News and Opinion from Sisters, Oregon

Schools looking toward future

Sisters schools are wrapping up a very challenging school year and the school board is digging into what the budget will look like for next year, given the economic disruption of COVID-19.

Steve Swisher, the chair of the school district budget committee spoke during the public comment portion of last week’s Zoom school board meeting to highlight some of the “what-ifs” regarding funding from the state next year.

The committee approved a budget, but Swisher made clear that adjustments by the school board may become necessary due to the yet-to-be-revealed impacts of the COVID-19 pandemic. Swisher expressed some potential pros and cons as consequences of the virus.

Most school funding is based on enrollment, and Swisher speculated that it is possible that families seeking to move to less populated areas after experiencing the virus may choose to come to Sisters. He also spoke of work being done at the county level with the Deschutes County Planning Commission, of which he is a member, regarding vacation rentals, noting that many family homes in the area have been converted to short term rentals. If some restrictions on these dwellings are put into place, some could revert to full time residences for families, which could bolster enrollment in the school district.

A tremendous amount of construction of family dwellings, though slowed in recent months, continues as well.

A concern raised by Swisher included whether families might choose to move to online charter schools in light of the virus, which would impact enrollment, unless families chose to engage with the Sisters Educational Options (SEO) for online homeschooling.

He said, “I think this pandemic will have some permanent long-lasting effects and I think for the board and the administration will need to take a look down the road as to how might the changes that we have gone through (doing distance learning) affect how we do business as normal while keeping robust that personal connection.”

Following Swisher’s comments, board chair Jay Wilkins underscored that budget issues have “certainly changed a lot” in the last few months and that everyone is anxiously awaiting word from the governor’s office in the upcoming weeks regarding guidance for schools.

Business manager Sherri Joseph reported that enrollment in the district stands at 1,134 and that the district has seen an overall decrease in expenditures since the lockdown of schools, but didn’t have a specific estimate, though she estimated as much as $100,000, mostly due to savings in substitute teaching, travel, and athletic costs.

Curt Scholl estimated the savings could be as much as $200,000, but it is hard to know without fuller analysis.

Scholl began his report by thanking the teachers, including the union leadership, for their work with him on navigating decision making that included calendar issues for this year and next year. He said he doesn’t anticipate needing to consider furlough days for next school year in the district and anticipates being able to keep staffing levels intact.

Financial questions remain until schools hear more from Salem, including whether the Legislature is called for a special session to grapple with the state budget.

“Once we get some real numbers (from the state) about the percentage of cut, we will be able to start sharing that and make the appropriate operational reductions,” he said.

As to how school will look when fall rolls around, Scholl said, “The devil’s in the details” in regard to health and safety precautions related to COVID-19.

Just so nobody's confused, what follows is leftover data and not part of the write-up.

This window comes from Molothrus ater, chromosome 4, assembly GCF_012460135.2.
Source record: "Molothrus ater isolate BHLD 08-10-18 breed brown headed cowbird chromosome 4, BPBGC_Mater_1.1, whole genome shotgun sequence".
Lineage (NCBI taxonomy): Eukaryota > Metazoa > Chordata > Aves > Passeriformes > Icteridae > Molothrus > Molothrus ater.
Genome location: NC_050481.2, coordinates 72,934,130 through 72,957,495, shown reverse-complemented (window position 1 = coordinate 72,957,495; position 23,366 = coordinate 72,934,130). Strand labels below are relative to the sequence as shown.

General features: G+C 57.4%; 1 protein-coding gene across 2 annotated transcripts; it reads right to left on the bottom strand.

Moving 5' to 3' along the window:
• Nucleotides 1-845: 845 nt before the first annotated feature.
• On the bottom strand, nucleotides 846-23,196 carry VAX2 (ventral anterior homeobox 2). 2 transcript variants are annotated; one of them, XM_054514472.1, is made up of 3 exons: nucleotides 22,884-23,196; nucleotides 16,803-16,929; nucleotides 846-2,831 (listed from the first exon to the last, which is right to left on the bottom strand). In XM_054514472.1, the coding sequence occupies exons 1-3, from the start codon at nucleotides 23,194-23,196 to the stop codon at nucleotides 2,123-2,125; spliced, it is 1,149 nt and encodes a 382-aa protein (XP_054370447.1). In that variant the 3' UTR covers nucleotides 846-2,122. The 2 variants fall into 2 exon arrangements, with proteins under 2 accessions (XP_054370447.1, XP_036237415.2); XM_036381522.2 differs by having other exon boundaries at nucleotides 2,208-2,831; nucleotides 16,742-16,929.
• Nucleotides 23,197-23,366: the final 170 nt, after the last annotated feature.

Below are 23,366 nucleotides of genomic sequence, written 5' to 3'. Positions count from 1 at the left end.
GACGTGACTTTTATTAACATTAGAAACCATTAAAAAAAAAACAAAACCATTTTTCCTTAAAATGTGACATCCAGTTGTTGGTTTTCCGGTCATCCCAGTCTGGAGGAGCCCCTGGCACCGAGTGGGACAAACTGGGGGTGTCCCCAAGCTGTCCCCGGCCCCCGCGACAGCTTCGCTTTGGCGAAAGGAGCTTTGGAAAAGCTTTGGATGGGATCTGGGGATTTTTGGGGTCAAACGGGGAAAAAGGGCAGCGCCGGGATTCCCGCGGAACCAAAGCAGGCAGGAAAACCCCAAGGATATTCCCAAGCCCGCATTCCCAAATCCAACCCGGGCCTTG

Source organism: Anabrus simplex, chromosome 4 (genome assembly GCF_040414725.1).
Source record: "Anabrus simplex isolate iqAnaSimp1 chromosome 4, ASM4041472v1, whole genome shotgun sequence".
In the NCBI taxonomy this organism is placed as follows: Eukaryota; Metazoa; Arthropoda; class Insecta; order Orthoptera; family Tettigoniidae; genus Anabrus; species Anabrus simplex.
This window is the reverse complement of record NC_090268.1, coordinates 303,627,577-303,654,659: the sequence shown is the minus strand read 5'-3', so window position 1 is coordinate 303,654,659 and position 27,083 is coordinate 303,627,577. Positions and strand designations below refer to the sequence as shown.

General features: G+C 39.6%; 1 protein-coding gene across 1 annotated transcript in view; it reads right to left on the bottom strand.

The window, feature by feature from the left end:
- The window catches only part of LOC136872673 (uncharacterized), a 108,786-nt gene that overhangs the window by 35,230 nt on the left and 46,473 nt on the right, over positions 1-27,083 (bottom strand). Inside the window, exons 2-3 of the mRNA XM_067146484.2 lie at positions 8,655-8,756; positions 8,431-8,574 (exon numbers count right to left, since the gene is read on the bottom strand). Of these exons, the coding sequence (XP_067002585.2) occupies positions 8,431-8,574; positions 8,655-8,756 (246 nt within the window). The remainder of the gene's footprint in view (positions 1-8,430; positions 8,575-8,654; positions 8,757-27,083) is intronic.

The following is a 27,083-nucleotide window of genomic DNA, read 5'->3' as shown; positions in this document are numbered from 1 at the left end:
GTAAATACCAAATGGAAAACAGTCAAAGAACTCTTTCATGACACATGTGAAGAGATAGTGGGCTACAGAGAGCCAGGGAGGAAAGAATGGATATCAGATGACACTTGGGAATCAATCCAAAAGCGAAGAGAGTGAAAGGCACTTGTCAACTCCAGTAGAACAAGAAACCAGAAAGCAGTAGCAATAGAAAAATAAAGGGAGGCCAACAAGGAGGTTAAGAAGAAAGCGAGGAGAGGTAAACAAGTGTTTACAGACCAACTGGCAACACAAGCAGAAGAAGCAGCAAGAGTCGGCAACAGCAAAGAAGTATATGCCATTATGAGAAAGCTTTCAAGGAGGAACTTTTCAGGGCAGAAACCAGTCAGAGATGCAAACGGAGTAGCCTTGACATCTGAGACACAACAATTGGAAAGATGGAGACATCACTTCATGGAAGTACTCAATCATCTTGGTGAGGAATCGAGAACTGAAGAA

“There will be challenges I am sure along the way, but we have a good team so we will keep maneuvering as we get guidance,” he said.

Wilkins, acknowledging that in-person education is the best model, asked for Scholl’s opinion of how well-prepared the district is to provide quality distance learning education if it is required.

Scholl explained that he believes our elementary school has adequate materials for core subjects, but the challenge becomes greater in the upper grades and that the district would need to access more comprehensive online options for students.

“Our staff has been doing a good job in the current circumstance, but my concern is the inequity for some of our students when it comes to distance learning,” he said. “Because we had the technology and staff we were able to pivot fairly quickly to distance learning.”

Scholl believes enrollment will remain steady and likely grow in part due to the closure of Sisters Christian Academy, the influx of students from Tumalo after the Redmond School District ended grades 6-8 there, and continued construction of family homes in the district.

Joan Warburg, Sisters Elementary Principal, reported that Kindergarten Round-Up is underway with about 30 students signed up thus far and that the grant submitted for the Pre-School Promise has been put on hold by the state for the time being. Sisters Middle School Principal Alison Haney shared her thoughts on how much better it would be for her students to be in regular classrooms during these troubling times to help comprehend and process what is happening. She announced virtual celebrations June 10 and June 15 for middle school awards and eighth grade promotion.

Sisters High School Principal Joe Hosang explained plans for remediation and completion of unfinished courses for high school students during the summer, stating that the goal is for all students to be finished up so as to not start next year in a deficit.

Scholl praised the staff, building leaders, the community and board for their work and support.

“It’s a lot of moving parts as we go and I think everyone has kept the kids as their focus and I am very impressed with the response,” he said.

An organizational board meeting is scheduled for Wednesday, July 8 at 6 p.m. likely to be conducted once again via Zoom.


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